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Astronomers Complete Global Asteroid Tracking Drill

Back in October, astronomers tested the TC4 Observation Campaign by using a real Near Earth Asteroid to practice global response to a potential threat.

There are potentially millions of chunks of flying debris of various sizes in space that constantly sweep past Earth.

Astronomers know that there no large, continent-destroying asteroids that are on a collision course with our planet, at least in the foreseeable future.

The danger will come from much smaller asteroids, the kind that can do significant damage to cities. A prime example is the one that exploded in Russia back in February 2013, that created a shockwave that damaged over 7,000 buildings and broke windows in the city of Chelyabinsk. The incident also injured 1,500 people.

These smaller asteroids are harder to track. What would happen if we actually found one coming our way?

That’s where NASA’s Planetary Defense Coordination Office steps in… They launched a initiative back in April called the TC4 Observation Campaign.

According to NASA:

The exercise commenced in earnest in late July, when the European Southern Observatory’s Very Large Telescope recovered the asteroid. The finale was a close approach to Earth in mid-October. The goal: to recover, track and characterize a real asteroid as a potential impactor — and to test the International Asteroid Warning Network for hazardous asteroid observations, modeling, prediction and communication.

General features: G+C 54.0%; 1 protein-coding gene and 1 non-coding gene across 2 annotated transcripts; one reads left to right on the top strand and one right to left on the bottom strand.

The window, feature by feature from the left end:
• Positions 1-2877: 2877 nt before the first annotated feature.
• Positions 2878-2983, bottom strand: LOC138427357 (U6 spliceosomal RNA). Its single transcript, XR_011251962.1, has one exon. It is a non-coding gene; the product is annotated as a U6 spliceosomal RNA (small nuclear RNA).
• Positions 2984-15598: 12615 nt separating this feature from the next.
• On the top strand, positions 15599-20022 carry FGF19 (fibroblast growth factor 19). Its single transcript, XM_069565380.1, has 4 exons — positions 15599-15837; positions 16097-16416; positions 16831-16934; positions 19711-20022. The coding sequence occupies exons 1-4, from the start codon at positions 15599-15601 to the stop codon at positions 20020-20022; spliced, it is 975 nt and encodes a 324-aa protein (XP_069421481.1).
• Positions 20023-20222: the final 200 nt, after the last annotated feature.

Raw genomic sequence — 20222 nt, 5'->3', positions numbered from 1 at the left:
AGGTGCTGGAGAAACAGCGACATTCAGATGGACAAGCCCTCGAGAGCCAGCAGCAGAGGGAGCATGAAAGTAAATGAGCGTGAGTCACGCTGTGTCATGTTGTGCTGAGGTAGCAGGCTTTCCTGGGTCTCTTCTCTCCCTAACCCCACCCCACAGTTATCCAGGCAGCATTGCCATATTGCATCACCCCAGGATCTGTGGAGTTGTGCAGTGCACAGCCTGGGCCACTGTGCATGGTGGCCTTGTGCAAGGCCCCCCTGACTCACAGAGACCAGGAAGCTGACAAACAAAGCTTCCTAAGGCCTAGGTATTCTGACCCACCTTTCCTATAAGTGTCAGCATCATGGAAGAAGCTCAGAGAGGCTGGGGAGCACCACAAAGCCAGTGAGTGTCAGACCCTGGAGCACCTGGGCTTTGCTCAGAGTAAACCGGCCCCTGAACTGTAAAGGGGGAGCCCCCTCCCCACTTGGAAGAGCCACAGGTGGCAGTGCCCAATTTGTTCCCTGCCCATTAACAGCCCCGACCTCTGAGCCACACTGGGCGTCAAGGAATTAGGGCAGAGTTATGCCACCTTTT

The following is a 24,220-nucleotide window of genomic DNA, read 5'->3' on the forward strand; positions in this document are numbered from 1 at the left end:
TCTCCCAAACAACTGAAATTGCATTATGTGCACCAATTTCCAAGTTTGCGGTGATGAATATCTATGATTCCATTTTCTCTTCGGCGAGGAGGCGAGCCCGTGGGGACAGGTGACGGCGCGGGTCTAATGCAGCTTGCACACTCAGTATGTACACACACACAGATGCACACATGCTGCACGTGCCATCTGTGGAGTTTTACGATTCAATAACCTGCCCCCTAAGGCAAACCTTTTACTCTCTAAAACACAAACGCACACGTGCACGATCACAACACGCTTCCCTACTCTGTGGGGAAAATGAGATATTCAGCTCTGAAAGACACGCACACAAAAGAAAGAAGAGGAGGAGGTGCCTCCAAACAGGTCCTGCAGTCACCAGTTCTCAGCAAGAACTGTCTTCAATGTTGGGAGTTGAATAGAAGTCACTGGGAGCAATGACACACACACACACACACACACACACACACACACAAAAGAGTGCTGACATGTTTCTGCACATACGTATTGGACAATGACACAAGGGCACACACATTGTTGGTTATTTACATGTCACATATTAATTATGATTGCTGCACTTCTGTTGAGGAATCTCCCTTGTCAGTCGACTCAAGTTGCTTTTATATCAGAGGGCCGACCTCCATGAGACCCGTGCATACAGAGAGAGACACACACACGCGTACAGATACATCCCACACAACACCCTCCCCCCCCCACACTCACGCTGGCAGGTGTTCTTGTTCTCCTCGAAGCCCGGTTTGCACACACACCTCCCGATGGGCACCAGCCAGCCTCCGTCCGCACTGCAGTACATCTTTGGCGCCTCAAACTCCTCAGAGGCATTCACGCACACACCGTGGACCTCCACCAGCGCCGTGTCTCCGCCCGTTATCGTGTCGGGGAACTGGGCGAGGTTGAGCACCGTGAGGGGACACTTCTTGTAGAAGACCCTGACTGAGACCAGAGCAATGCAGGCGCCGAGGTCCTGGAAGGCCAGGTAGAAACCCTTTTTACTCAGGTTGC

The target of the exercise was asteroid 2012 TC4 — a small asteroid originally estimated to be between 30 and 100 feet (10 and 30 meters) in size, which was known to be on a very close approach to Earth. On October 12, TC4 safely passed Earth at a distance of only about 27,200 miles (43,780 km) above Earth’s surface. In the months leading up to the flyby, astronomers from the U.S., Canada, Colombia, Germany, Israel, Italy, Japan, the Netherlands, Russia and South Africa all tracked TC4 from ground- and space-based telescopes to study its orbit, shape, rotation and composition.

The European Space Agency, one of NASA’s partners in this project stated that the campaign was a success and that it was an excellent test of a real threat case. They were all well prepared. The communication and the openness of the community was fantastic.

Link: http://2012tc4.astro.umd.edu

https://www.jpl.nasa.gov/news/news.php?feature=6994

 

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Rod Washington

Rod is a blogger, writer, filmmaker, photographer, daydreamer who likes to cook. Rod produces and directs the web series, CUPIC: Diary of an Investigator. He is also the editor, producer and administrator of TNC Network.

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